- Lenka Clayton (Pittsburgh, PA) is an artist and founder of An Artist Residency in Motherhood. Her interdisciplinary work considers, exaggerates, and alters the accepted rules of everyday life, extending the familiar into the realms of the poetic and absurd.
- Mark Dion (New York, NY) is an artist who examines the ways in which dominant ideologies and public institutions shape our understanding of history, knowledge, and the natural world. Appropriating archaeology, field ecology, and other scientific methods of collecting, ordering, and exhibiting objects, Dion creates works that question the distinctions between “objective” (“rational”) scientific methods and “subjective” (“irrational”) influences.
- Lize Mogel (New York, NY) is an interdisciplinary artist and counter-cartographer who creates maps and mappings that challenge mainstream narratives of sites or histories. Her work engages and implicates audiences in the politics of place.
- A. Laurie Palmer (Santa Cruz, CA) is an artist, writer, and teacher. Her work is concerned, most immediately, with resistance to privatization, and more generally, with theoretical and material explorations of matter’s active nature as it asserts itself on different scales and in different speeds.
- Cecilia Vicuña (New York, NY) is a poet, artist, filmmaker and activist. Her work addresses pressing concerns of the modern world, including ecological destruction, human rights, and cultural homogenization.
- Ruth Erickson is the Mannion Family Curator at the ICA/Boston. She organized the exhibition Mark Dion: Misadventures of a 21st Century Naturalist. Her past exhibitions include Leap Before You Look: Black Mountain College 1933–1957, organized with Helen Molesworth, as well as solo shows of the work of Ethan Murrow and Ramin Haerizadeh, Rokni Haerizadeh, and Hesam Rahmanian.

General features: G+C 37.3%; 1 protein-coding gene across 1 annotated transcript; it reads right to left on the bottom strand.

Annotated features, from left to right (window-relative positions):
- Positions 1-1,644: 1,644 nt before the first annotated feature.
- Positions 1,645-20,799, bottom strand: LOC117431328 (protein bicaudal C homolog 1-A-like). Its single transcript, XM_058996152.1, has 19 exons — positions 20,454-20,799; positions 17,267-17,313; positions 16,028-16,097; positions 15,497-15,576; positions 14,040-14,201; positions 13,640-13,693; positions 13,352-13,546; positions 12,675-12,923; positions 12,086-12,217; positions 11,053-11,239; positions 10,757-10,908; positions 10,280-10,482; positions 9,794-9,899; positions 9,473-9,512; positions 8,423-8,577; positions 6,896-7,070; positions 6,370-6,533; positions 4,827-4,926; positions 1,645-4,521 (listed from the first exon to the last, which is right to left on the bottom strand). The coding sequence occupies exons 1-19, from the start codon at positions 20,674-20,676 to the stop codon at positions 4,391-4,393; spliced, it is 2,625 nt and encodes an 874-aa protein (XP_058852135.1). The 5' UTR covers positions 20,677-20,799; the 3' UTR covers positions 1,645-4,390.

- Caroline A. Jones teaches modern and contemporary art in the History, Theory, Criticism program at MIT. On leave at the National Humanities Center, she is engaged in a collaboration with historian of science Peter Galison, researching patterns of occlusion and political contestations in what she calls “the anthropogenic image” of environmental disaster.
- Sarah Kanouse is an associate professor of media arts and interdisciplinary arts at Northeastern University and an interdisciplinary artist and writer examining the politics of landscape and public space. Her research-based creative projects trace the production of landscape through ecological, historical, and legal forces, particularly focusing on the environmental and cultural effects of military activities.
- Pamela Karimi is associate director of the Office of Undergraduate Research and associate professor of Art History at the University of Massachusetts, Dartmouth. Her primary field of specialization is art, architecture, and visual culture of the modern Middle East. Her second area of research is design and sustainability in North America.
- Kirsten Swenson is an associate professor of art history at the University of Massachusetts, Lowell. Her research and teaching focus on modern and contemporary art, particularly issues of identity, space, and place.
- Rebecca Uchill is an art historian and independent curator whose work focuses on the institutional conditions for art production, display, and dissemination. She serves as a lecturer at the University of Massachusetts, Dartmouth.